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Stephen’s Story

Stephen can move freely around his new home and garden, a life changing development that has improved his quality of life significantly.

In the past, lack of home modification and accessibility meant that Stephen, who has Cerebral Palsy and uses a wheelchair for his mobility, was confined to one room within his public housing flat, a situation that took its toll on his physical and mental health.

Having been on the wait list for accessible housing for three years, Stephen was looking for the necessary support to guide him in the right direction.

As an NDIS participant supported by the Brotherhood, Stephen met with Linkage Coordinator Amanda Berry to discuss the next steps in pursuing his goals for the future. Stephen described his struggles in obtaining appropriate housing and the barriers he faced.

Amanda connected Stephen with AMIDA, an advocacy group that specialises in housing for people with disability.

AMIDA was able to advocate on behalf of Stephen in relation to gaining suitable housing. This support combined with the encouragement of his Linkage Coordinator Amanda, helped Stephen to develop the confidence to pursue his goal of continuing to live independently in a home modified to his needs.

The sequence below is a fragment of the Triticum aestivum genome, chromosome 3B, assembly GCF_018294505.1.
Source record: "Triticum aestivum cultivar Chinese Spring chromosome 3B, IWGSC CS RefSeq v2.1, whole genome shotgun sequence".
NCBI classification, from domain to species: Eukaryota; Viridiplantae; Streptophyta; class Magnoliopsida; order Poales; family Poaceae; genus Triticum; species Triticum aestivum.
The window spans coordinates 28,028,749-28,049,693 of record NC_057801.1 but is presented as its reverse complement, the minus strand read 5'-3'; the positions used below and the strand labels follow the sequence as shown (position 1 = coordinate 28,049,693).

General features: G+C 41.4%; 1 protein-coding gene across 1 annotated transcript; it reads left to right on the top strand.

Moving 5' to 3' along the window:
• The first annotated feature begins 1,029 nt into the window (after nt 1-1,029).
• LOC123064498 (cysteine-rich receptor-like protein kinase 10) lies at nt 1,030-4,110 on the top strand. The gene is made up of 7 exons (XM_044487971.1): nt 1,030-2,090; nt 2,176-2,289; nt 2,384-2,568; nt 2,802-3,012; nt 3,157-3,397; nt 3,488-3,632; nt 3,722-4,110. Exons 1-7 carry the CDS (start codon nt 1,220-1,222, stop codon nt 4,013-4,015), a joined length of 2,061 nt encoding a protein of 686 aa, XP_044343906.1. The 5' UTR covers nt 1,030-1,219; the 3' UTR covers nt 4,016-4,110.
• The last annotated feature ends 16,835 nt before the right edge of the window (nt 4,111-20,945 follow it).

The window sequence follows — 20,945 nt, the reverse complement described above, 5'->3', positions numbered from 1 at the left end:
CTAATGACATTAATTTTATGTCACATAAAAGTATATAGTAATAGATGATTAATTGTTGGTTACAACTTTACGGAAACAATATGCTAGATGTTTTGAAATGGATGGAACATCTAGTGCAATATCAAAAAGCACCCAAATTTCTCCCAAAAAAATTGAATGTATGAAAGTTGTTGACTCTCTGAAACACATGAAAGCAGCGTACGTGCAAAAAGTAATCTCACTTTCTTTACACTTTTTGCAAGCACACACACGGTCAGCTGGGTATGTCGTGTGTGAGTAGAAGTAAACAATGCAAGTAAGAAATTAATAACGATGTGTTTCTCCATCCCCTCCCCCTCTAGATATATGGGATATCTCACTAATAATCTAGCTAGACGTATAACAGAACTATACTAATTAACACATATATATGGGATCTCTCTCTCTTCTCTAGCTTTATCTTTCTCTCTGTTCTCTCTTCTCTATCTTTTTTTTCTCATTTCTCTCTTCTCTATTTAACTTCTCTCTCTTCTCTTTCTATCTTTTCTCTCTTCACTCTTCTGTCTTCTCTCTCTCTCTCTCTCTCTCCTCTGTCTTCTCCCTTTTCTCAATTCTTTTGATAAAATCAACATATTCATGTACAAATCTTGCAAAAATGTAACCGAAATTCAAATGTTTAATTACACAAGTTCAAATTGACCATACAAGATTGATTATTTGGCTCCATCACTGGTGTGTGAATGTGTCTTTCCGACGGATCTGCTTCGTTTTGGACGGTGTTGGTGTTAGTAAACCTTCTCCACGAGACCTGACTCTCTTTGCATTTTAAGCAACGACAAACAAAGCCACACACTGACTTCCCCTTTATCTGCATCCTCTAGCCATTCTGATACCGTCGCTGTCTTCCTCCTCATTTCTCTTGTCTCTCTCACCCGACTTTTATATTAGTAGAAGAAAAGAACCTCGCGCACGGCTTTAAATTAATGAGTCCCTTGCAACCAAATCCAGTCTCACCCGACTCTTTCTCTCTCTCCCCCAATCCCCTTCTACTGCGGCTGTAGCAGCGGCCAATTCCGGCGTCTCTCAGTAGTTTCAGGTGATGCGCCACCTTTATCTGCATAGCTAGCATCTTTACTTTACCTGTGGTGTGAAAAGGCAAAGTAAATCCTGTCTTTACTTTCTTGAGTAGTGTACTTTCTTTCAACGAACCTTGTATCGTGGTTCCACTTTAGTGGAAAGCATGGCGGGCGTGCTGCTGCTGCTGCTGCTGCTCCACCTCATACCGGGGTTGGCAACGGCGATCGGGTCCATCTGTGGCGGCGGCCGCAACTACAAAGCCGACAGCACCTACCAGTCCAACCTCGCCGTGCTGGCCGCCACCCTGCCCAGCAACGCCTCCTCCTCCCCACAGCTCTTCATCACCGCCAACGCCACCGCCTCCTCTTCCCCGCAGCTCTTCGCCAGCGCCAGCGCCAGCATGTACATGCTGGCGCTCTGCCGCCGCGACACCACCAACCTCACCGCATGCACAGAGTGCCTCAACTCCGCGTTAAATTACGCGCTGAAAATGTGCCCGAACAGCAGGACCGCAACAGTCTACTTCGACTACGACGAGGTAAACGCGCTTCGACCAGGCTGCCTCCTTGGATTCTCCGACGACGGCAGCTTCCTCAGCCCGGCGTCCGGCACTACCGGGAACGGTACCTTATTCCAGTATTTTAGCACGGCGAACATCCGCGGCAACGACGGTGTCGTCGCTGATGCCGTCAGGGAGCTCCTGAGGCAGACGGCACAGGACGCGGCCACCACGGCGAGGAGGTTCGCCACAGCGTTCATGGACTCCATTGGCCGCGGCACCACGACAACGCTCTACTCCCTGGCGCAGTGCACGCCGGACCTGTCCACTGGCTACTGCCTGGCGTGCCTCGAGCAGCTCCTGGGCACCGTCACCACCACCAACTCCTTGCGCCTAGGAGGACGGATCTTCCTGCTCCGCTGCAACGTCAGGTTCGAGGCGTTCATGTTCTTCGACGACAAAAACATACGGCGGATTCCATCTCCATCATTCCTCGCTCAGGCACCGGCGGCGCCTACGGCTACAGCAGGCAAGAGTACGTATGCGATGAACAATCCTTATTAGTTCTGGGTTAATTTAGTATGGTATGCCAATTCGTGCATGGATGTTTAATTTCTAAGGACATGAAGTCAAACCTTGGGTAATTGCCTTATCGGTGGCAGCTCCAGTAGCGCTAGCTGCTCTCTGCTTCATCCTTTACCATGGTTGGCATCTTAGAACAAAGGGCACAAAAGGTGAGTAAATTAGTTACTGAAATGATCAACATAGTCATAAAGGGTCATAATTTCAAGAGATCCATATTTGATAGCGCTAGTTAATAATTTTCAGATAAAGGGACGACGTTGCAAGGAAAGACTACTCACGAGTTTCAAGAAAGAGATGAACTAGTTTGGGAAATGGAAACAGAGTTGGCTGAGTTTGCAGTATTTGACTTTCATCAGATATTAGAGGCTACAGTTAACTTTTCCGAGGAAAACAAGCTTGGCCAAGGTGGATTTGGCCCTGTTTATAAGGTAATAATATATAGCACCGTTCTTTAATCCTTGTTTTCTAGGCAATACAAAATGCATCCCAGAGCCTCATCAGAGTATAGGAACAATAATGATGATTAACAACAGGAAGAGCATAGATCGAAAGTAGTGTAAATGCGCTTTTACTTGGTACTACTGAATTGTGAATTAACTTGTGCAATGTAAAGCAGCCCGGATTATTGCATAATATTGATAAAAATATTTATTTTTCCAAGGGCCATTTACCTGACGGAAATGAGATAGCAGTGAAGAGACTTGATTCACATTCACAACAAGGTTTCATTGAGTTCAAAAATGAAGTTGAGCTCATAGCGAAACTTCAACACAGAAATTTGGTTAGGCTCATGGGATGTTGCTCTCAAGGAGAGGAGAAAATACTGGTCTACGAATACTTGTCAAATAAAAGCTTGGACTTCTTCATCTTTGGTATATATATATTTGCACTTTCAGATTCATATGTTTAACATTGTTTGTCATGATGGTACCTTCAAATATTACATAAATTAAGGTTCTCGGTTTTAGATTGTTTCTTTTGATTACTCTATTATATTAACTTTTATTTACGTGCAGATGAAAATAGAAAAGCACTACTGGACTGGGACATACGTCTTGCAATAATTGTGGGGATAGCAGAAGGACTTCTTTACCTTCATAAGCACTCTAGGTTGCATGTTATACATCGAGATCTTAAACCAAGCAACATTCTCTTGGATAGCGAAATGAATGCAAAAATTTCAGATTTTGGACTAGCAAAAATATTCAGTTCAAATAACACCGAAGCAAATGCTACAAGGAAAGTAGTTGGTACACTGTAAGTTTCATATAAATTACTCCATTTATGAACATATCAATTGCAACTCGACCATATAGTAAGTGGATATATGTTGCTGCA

As a result of Stephen’s increased capacity and the support of his networks, an accessible property that matched his needs became available in late May. The three year wait was finally over.

After the first inspection of the unit, Stephen knew he had found the right fit. “I didn’t hesitate to say yes to the property,” he says.

“I’m really happy with everything, I can freely move around the house now, each room is accessible to my needs.”

Stephen moved into his new home shortly after the first inspection. He’s now living with a friend and is looking forward to exploring his new community.

Stephen in his new kitchen which has been modified to his needs.

Having overcome a number of barriers to securing accessible housing, Stephen now wants to use his experience to support others with disability in similar situations.

“I feel very grateful to have this property, knowing that there are also others in my position who haven’t been as lucky,” Stephen says.

“Not everyone is in a position to enter the rental market, with the majority of public housing not accessible to people with disability.”

“I feel that now I can use my platform to represent other people with disability to access accessible housing that is appropriate to their needs.”

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